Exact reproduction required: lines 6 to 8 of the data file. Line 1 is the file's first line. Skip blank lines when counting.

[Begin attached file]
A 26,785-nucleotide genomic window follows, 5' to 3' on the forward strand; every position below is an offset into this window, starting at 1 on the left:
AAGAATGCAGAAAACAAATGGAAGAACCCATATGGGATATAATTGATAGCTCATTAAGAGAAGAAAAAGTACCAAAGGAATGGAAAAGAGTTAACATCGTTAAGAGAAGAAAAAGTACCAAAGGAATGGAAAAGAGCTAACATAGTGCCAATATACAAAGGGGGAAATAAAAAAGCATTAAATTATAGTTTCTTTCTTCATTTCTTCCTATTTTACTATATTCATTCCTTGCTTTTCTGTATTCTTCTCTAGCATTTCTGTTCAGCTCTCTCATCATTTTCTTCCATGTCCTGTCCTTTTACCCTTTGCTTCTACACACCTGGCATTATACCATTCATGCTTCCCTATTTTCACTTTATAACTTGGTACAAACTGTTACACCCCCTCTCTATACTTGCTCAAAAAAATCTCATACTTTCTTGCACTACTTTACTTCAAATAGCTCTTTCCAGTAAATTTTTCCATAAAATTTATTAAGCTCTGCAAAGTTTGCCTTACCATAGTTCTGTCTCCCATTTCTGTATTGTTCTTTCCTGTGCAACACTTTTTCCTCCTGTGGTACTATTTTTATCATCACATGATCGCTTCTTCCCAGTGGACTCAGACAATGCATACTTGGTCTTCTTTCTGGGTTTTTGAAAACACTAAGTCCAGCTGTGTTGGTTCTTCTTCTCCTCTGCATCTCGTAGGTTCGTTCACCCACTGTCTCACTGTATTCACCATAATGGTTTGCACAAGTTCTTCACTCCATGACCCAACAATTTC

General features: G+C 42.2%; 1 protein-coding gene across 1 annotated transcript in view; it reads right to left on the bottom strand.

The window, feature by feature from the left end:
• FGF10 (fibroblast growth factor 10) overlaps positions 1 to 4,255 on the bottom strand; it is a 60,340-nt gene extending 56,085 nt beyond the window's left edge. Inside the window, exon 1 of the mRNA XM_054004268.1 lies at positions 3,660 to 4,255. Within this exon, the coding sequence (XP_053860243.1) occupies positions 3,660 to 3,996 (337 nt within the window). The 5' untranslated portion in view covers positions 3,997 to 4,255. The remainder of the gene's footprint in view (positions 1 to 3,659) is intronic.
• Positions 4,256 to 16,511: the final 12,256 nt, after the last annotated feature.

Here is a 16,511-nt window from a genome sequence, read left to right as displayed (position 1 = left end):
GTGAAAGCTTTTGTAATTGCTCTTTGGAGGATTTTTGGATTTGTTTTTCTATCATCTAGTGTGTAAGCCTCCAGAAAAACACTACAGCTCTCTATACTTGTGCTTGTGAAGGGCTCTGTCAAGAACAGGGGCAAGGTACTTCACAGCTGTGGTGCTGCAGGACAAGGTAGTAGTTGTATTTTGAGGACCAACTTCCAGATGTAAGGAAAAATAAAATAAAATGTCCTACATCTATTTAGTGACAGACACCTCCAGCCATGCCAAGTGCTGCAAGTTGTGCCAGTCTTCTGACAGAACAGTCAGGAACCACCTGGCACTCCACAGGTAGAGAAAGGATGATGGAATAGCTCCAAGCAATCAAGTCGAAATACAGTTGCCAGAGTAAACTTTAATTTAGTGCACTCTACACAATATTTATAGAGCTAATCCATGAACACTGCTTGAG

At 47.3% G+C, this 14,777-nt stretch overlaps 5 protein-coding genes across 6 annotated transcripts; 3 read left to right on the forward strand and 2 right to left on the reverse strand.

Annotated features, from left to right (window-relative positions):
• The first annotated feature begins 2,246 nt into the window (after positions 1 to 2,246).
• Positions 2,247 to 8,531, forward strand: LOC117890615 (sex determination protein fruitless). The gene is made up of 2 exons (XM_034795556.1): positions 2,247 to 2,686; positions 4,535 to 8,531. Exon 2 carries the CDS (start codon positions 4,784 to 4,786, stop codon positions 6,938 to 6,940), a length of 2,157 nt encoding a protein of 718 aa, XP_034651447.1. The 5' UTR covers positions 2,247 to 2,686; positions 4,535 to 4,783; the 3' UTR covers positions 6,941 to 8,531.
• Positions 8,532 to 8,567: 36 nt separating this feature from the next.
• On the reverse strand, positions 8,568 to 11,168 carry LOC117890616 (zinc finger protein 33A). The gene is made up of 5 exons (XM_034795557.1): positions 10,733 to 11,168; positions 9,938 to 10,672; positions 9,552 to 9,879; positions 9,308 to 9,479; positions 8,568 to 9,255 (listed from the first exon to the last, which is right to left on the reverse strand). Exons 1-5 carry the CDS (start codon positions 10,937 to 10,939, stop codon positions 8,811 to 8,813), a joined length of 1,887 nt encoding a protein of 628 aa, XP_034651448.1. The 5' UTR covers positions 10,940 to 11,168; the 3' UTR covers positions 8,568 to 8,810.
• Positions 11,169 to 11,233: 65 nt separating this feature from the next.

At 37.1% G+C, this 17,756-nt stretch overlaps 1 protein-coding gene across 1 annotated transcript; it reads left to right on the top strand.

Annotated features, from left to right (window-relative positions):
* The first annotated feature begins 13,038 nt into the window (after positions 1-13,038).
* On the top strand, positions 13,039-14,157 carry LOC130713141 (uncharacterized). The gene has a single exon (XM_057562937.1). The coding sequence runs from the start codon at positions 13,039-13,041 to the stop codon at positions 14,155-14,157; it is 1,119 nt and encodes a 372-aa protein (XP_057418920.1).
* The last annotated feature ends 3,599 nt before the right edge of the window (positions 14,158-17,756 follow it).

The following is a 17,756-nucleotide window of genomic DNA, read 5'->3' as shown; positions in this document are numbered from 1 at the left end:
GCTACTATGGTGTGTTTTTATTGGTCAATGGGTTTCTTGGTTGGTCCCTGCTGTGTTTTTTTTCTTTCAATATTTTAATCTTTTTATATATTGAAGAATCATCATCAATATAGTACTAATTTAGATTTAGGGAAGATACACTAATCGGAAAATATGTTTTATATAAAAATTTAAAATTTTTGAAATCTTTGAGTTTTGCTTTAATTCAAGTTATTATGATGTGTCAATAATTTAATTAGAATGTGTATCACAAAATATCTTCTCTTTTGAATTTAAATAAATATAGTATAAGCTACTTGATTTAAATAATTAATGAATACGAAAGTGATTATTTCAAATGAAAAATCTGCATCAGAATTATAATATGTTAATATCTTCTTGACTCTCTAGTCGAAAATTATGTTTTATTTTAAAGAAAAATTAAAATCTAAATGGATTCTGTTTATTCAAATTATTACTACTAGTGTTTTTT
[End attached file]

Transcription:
• Positions 4,256 to 16,511: the final 12,256 nt, after the last annotated feature.

Here is a 16,511-nt window from a genome sequence, read left to right as displayed (position 1 = left end):
GTGAAAGCTTTTGTAATTGCTCTTTGGAGGATTTTTGGATTTGTTTTTCTATCATCTAGTGTGTAAGCCTCCAGAAAAACACTACAGCTCTCTATACTTGTGCTTGTGAAGGGCTCTGTCAAGAACAGGGGCAAGGTACTTCACAGCTGTGGTGCTGCAGGACAAGGTAGTAGTTGTATTTTGAGGACCAACTTCCAGATGTAAGGAAAAATAAAATAAAATGTCCTACATCTATTTAGTGACAGACACCTCCAGCCATGCCAAGTGCTGCAAGTTGTGCCAGTCTTCTGACAGAACAGTCAGGAACCACCTGGCACTCCACAGGTAGAGAAAGGATGATGGAATAGCTCCAAGCAATCAAGTCGAAATACAGTTGCCAGAGTAAACTTTAATTTAGTGCACTCTACACAATATTTATAGAGCTAATCCATGAACACTGCTTGAG